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Swimming Upstream: How to Share Your Family's Media Standards with Other Parents

This post is a guest post by Andrea Davis of Better Screen Time and contains affiliate links. Thank you for supporting our work.

Do you ever feel alone in the battle to keep kids safe from digital dangers? Like you're going the opposite direction of everyone else with your family media standards? It reminds me of salmon.

If you’ve ever watched salmon swim upstream to return to their birthplace, you’ll note that it looks incredibly taxing! At times, it appears the fish aren’t even moving as the water continues to flow in the opposite direction. Other times, their efforts are Herculean, as they hurdle waterfalls and splash around logs and boulders.  

Why do salmon fight so hard to return to their home? In order to ensure the survival of their offspring. They must return to freshwater to start the life cycle all over again. 

Like these salmon, parents of the digital era must swim upstream to ensure our children survive growing up with the internet at their fingertips. Our children are being bombarded with pornography, fake news, self-comparison traps, deadly online challenges, and 3-D violence that looks so real. We must make every effort to communicate with our children’s friend’s parents about our family’s media standards and teach our children to uphold those values when we are not around.

But, how do we swim upstream and help those swimming beside us? Here are my answers to some common questions from parents. 

How do I share my family’s media standards with other parents?

Nurture relationships with other parents through conversation

Start with getting to know your kid’s friends and their parents. This has been especially challenging for many parents during the COVID-19 pandemic, but even a simple text introducing yourself is a good start!

For many parents, building relationships with your kid’s friend’s parents becomes more difficult as your kids get older. Playdates are long gone, and pre-teens and teens tend to just hang out without parents tagging along. I’ve been working on going to the door to pick up or drop off my kids more often so I can at least check in with the other parents.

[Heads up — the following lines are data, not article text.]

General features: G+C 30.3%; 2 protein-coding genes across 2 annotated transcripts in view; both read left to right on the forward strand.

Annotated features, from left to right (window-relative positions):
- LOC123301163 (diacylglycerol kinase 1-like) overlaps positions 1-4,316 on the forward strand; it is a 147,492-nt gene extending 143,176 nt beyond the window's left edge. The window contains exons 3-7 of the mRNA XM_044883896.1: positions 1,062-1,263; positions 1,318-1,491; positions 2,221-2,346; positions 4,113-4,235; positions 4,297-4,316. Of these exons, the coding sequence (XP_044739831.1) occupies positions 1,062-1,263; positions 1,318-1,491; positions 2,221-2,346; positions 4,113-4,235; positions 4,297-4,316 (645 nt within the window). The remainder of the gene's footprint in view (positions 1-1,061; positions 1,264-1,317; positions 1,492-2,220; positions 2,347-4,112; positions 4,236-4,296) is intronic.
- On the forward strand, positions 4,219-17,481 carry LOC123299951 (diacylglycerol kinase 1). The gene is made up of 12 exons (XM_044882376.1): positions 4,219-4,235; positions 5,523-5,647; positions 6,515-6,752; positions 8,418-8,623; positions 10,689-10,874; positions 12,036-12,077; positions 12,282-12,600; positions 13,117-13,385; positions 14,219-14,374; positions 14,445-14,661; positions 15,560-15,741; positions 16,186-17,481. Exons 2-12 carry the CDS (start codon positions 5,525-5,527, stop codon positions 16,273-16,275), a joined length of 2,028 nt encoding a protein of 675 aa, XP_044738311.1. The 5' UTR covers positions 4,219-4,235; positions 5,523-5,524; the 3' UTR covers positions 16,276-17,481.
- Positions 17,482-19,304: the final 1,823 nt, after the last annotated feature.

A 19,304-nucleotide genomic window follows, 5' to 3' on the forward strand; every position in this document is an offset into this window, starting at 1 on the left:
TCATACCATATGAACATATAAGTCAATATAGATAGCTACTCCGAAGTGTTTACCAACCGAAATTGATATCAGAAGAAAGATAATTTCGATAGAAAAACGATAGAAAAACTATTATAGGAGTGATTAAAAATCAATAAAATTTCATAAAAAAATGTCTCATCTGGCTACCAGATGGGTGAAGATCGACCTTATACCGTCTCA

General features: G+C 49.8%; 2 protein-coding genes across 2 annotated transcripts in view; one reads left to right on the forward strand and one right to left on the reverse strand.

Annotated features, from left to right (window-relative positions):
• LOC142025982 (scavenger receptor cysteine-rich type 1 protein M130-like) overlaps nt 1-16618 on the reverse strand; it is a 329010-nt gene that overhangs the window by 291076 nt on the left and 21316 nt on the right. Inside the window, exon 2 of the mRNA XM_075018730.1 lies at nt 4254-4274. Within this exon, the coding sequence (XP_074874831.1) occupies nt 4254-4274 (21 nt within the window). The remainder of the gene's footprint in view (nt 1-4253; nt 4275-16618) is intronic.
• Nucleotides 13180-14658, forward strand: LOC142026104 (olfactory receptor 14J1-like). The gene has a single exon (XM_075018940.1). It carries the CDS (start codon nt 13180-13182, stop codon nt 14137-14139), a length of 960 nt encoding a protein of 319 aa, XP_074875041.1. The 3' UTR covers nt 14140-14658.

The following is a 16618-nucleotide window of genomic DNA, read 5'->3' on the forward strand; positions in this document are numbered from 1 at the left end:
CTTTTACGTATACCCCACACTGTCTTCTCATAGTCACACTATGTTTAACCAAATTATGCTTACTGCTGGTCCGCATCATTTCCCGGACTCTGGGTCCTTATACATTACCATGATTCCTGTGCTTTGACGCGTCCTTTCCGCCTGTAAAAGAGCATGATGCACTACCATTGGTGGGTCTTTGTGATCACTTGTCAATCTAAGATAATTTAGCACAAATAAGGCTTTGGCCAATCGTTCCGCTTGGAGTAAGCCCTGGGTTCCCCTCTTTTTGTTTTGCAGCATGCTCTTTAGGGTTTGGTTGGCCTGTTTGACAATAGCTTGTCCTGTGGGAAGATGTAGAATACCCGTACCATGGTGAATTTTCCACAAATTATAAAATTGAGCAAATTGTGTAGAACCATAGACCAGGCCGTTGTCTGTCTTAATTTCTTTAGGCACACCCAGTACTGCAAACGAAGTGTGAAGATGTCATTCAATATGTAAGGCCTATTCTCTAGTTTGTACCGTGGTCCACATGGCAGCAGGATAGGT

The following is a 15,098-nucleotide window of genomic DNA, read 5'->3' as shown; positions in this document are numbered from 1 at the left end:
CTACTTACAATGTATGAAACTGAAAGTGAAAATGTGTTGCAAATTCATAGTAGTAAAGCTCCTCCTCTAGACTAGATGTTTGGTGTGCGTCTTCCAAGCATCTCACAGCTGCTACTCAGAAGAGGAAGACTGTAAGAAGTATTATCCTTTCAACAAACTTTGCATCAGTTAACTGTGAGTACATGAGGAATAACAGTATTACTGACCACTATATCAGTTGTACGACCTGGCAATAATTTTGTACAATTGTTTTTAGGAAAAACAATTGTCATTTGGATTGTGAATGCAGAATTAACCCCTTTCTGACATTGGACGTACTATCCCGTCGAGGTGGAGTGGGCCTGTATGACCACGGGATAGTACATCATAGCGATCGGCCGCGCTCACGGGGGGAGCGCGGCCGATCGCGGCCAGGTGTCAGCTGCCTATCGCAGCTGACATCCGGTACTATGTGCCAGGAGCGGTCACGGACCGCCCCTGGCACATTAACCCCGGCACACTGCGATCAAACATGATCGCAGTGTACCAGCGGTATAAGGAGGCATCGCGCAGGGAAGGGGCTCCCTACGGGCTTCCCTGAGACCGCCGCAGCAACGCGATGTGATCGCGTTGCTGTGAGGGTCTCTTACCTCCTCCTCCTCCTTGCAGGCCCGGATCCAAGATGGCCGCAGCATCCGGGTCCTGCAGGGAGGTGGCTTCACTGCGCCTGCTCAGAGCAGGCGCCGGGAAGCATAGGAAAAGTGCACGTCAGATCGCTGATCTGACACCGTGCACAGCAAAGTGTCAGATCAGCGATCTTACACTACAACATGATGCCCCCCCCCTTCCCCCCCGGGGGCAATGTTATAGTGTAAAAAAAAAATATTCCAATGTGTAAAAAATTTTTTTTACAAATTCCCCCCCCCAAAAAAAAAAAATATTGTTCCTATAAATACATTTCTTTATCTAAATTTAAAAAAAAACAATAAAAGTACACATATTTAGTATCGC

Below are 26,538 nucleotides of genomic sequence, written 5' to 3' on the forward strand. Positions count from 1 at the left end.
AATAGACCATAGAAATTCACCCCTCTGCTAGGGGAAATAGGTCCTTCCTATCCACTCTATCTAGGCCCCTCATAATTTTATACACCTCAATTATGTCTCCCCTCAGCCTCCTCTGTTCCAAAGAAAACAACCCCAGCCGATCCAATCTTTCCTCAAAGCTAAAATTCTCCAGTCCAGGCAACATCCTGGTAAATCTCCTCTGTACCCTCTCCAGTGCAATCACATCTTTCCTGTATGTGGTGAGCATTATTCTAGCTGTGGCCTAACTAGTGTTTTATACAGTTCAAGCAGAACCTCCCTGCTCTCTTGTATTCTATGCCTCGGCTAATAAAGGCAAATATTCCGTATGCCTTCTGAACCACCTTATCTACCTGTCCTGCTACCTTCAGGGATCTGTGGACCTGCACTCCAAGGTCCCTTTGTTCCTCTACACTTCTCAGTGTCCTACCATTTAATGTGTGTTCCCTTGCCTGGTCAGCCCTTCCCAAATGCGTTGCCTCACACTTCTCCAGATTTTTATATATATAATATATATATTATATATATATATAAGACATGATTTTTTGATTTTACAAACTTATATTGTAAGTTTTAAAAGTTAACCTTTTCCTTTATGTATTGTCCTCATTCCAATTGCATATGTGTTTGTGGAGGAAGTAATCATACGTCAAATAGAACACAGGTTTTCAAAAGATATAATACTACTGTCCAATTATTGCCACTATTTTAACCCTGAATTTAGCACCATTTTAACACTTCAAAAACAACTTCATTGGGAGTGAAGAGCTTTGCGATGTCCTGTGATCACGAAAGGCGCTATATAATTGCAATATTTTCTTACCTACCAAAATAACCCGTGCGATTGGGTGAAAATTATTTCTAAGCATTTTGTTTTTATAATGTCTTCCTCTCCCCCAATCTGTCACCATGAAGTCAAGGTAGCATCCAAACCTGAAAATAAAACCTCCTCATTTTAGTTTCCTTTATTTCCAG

One parent in our Better Screen Time community said when she gets together with other parents, she asks what they are doing to teach their kids (about a variety of topics). She said it always opens up a great conversation—sometimes she learns and sometimes she teaches! When we have real face-to-face conversations with parents (versus texts or social media comments), parents are more likely to open up about hard lessons learned with their children. 

Another parent has gathered parents together in her local PTA to go through our course, Creating a Tech-Healthy Family, together! You can do the same with our course and with Defend Young Mind’s Brain Defense: Digital Safety curriculum. These are both excellent ways to get the conversation started.

Use code DEFEND to get 10% off the Creating a Tech-Healthy Family course by Better Screen Time.

Find like-minded parents in places that share similar media values

For our family this has been library story time, the park, hiking and biking trails, museums, church, and local interest groups (such as gardening, Legos, a Makerspace, etc.). Strike up a conversation and take some time to get to know the other parents and children in the places that you frequent. Screen time is such a hot parenting topic, it eventually surfaces in conversation and you can often tell if you have similar screen time philosophies.

Communicate your family’s media standards by letting other parents know what type of media you use in your home

My 14-year-old recently had a birthday party. I let her friends' parents know what movie we’d be watching and gave them the opportunity to text me privately if they had any concerns. It was a way for me to say, “I’d love for you to do the same when my child comes to your house.” By speaking up, I’m letting them know that I care what kind of media my child consumes.

Teach your kids to make decisions ahead of time and to speak up

As kids get older, they will inevitably be exposed to more questionable content. The average age for a child to be exposed to pornography is nine—nine years old!  When this happens, we may not be right by our child’s side to tell them to close the tab, shut the laptop, or to walk away. 

Our kids will need to know how to do this when they are all alone, but also in social situations with their peers and friends. Other kids can share a YouTube video faster than our kids can say, “No.” We have to teach them that it’s never too late to speak up and to change course–even when someone has derailed the play date or hangout with inappropriate images or videos.